As I fly back from a week long holiday in Las Vegas, I am reminded of the many thousands of people I saw in the casinos’ gambling away their hard earned dollars. Nearly all of them had grim looks on their faces, as they were trying to win back their losses. In 7 days I only heard one Whoopee from one lucky gambler. I personally would rather spend my hard earned money on seeing the sights or a world class Vegas show. Often veterinarians do the same thing when buying equipment cross border or even within Canada.Don't gamble on your equipment

As some of you know ESA has taken a keen interest in veterinary practices in Ontario, and the need to have medical equipment in compliance with the Electrical Safety Code. The recent article published in the OVMA Focus is clear evidence of this.

Why is this important? There is a lot of equipment being sold into the veterinary market from the US and even by some Canadian dealers, that is not in compliance with ESA. Most veterinarians assume that anything they buy in Canada from a Canadian dealer is electrically approved, and it should be. It is the dealer’s responsibility to sell approved equipment, or to endeavor to get it approved by an agency such as CSA or QPS. If the practice owner notices the equipment is not electrically approved, they should immediately contact whoever sold it to them to get the proper approval. Provided they are still in business, the dealer will hopefully comply, or face serious fines for non compliance, once they are reported.

Many practice owners buy products from the USA and have the equipment shipped to Canada, assuming that if they are legal to sell in the USA, they are legal to use in Canada. Not always so. If the equipment does not have the appropriate approvals they cannot be used in Canada. If you are inspected by ESA and found to be in non compliance, your practice has now assumed the liability, and can face serious fines from $50,000.00 or more levied by ESA. Visit the ESA website here. If the inspector has reason to believe it was an honest oversight, they may not fine you but they will immediately issue an order that the equipment may not be used until it is approved. Sound simple? Not really.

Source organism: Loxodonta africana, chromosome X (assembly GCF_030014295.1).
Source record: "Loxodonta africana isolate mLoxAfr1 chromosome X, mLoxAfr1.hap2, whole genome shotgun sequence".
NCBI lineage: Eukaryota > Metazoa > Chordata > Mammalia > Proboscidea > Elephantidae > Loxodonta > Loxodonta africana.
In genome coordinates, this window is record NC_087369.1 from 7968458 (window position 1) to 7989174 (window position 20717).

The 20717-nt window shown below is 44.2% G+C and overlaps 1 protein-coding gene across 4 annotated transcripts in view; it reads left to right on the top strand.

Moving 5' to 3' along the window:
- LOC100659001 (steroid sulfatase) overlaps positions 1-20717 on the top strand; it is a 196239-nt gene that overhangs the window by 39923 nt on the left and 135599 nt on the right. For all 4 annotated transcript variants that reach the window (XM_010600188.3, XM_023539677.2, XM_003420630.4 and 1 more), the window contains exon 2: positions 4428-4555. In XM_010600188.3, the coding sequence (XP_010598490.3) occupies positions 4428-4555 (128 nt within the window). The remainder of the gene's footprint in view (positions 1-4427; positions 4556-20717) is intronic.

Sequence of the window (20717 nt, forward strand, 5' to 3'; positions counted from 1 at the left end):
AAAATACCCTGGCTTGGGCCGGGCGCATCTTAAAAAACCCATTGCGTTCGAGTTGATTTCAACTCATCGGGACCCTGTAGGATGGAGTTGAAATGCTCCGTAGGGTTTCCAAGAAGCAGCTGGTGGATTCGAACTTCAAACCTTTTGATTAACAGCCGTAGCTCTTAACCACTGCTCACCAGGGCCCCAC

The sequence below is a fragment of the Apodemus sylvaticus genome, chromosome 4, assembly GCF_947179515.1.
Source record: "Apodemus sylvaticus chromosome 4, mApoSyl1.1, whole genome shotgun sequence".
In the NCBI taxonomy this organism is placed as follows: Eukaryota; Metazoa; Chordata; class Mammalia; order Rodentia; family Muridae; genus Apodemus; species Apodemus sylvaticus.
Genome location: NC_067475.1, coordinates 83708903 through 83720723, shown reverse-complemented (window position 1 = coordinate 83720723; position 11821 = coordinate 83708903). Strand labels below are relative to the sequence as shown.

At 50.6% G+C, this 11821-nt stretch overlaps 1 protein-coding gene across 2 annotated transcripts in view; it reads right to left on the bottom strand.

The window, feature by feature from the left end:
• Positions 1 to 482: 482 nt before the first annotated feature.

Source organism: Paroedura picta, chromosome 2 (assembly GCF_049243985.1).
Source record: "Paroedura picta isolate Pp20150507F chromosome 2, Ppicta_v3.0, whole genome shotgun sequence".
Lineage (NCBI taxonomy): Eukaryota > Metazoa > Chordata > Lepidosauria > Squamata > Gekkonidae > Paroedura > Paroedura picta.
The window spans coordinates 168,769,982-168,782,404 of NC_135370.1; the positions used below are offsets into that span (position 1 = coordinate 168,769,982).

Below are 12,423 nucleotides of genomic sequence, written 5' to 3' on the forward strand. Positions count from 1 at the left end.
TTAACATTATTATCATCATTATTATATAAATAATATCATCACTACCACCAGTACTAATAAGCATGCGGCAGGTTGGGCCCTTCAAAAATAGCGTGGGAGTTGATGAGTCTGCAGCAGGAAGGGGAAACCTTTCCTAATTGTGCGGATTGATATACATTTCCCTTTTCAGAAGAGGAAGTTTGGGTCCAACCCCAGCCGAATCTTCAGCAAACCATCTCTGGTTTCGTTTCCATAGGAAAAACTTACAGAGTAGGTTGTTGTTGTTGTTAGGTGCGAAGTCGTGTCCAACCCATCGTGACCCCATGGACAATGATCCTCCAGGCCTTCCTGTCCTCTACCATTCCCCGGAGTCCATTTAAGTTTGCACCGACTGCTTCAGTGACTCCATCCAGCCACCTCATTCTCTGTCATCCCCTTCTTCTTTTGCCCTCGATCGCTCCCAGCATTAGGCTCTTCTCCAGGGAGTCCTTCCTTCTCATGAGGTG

Getting equipment approved

I have spent about 25 years working with CSA special inspection services and QPS Inspection services and I can assure you that getting equipment approved for use in a veterinary clinic can be a daunting task, until you fully understand how it all works. Years ago it was so much easier as veterinary equipment was made primarily of metal and some plastic parts. Now practically everything is made of plastic and much of it is highly combustible. Why is this such a big deal? When an electrical inspector looks at any equipment that needs to be approved one of the most important tests is a combustibility test. The equipment casing is exposed to a constant flame for a fixed period of time and must self extinguish in a predetermined time, once the flame is removed. If it fails this test it cannot be approved as it is deemed a fire hazard. Allot equipment coming from the Far East (allot of the deals you see on the internet) fail this test.

Next it must pass an electrical leakage test followed by a dielectric strength test. If it passes both those tests, proper fuse polarity and fuse compliance is tested. Somewhere in this process the cord set is checked for CSA compliance along with grounding for electrical shorts. If all this passes you can get what is known as a “one time electrical approval” for that item only. Keep in mind that if this is done at your clinic site it usually involves 2 visits by a QPS or CSA field inspector at a cost of $2,500-$3,500.00, depending on where you are located. In addition the equipment owner will have to hire an Electromedical technician to make the required equipment modifications to make the device compliant, as the inspector only inspects the items, and will not modify them for compliance. Each individual item that is not in compliance with the ESA code must be inspected in this manner. Are you exhausted and feeling broke yet?

The hidden liability of unapproved equipment

Unapproved equipment is a health and safety hazard, and it is such a simple fix when equipment shopping. It is the responsibility of the individual buying the equipment to get in writing from the vendor, the approval for use in Canada and exactly what that approval is. Below is the list of accepted approvals for Canada:

ESA Approved Markings

It is a well known fact that insurance companies will not pay out claims for fires or personal injury that are proven to be caused by equipment that fails to meet ESA standards. Not to mention the risk to employees that comes along with using equipment that is not electrically safe.

When you shop be a wise shipper and do not just take the word of the sales person on the other end that the equipment is safe for use in Canada with the correct approvals. Get it in writing and even contact the manufacturers directly to confirm these approvals or of their dealers get the necessary “one time” electrical approvals. I know of veterinary clinic that lost the use of critical equipment they bought in Canada because it did not have electrical approval.

Don’t be a Las Vegas gambler when you buy your equipment. Do your due diligence and be sure you are not left in a lurch by a sales rep looking to turn a fast sale at your deep expense.

Posted in Business.